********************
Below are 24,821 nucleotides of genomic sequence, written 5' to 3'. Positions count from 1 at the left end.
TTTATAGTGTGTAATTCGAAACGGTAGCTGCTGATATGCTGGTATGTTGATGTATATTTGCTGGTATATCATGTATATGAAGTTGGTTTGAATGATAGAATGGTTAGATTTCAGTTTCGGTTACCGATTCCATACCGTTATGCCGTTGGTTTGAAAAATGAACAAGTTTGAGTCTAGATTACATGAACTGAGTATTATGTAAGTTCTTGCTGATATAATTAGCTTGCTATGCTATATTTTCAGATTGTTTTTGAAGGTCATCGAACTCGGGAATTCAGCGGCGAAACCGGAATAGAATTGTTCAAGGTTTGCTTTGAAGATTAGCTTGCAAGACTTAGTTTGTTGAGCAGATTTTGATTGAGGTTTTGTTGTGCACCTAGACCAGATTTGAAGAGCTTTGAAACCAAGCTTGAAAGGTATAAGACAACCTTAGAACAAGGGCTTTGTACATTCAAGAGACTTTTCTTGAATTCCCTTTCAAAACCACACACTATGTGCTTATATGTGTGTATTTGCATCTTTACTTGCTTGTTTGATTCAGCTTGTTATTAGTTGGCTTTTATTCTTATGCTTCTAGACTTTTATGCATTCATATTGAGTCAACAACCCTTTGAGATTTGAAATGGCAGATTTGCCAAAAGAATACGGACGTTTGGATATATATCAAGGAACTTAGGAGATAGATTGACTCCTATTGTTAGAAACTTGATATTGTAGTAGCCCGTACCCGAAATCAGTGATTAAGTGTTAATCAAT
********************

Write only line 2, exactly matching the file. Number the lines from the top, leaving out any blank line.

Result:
TTTATAGTGTGTAATTCGAAACGGTAGCTGCTGATATGCTGGTATGTTGATGTATATTTGCTGGTATATCATGTATATGAAGTTGGTTTGAATGATAGAATGGTTAGATTTCAGTTTCGGTTACCGATTCCATACCGTTATGCCGTTGGTTTGAAAAATGAACAAGTTTGAGTCTAGATTACATGAACTGAGTATTATGTAAGTTCTTGCTGATATAATTAGCTTGCTATGCTATATTTTCAGATTGTTTTTGAAGGTCATCGAACTCGGGAATTCAGCGGCGAAACCGGAATAGAATTGTTCAAGGTTTGCTTTGAAGATTAGCTTGCAAGACTTAGTTTGTTGAGCAGATTTTGATTGAGGTTTTGTTGTGCACCTAGACCAGATTTGAAGAGCTTTGAAACCAAGCTTGAAAGGTATAAGACAACCTTAGAACAAGGGCTTTGTACATTCAAGAGACTTTTCTTGAATTCCCTTTCAAAACCACACACTATGTGCTTATATGTGTGTATTTGCATCTTTACTTGCTTGTTTGATTCAGCTTGTTATTAGTTGGCTTTTATTCTTATGCTTCTAGACTTTTATGCATTCATATTGAGTCAACAACCCTTTGAGATTTGAAATGGCAGATTTGCCAAAAGAATACGGACGTTTGGATATATATCAAGGAACTTAGGAGATAGATTGACTCCTATTGTTAGAAACTTGATATTGTAGTAGCCCGTACCCGAAATCAGTGATTAAGTGTTAATCAAT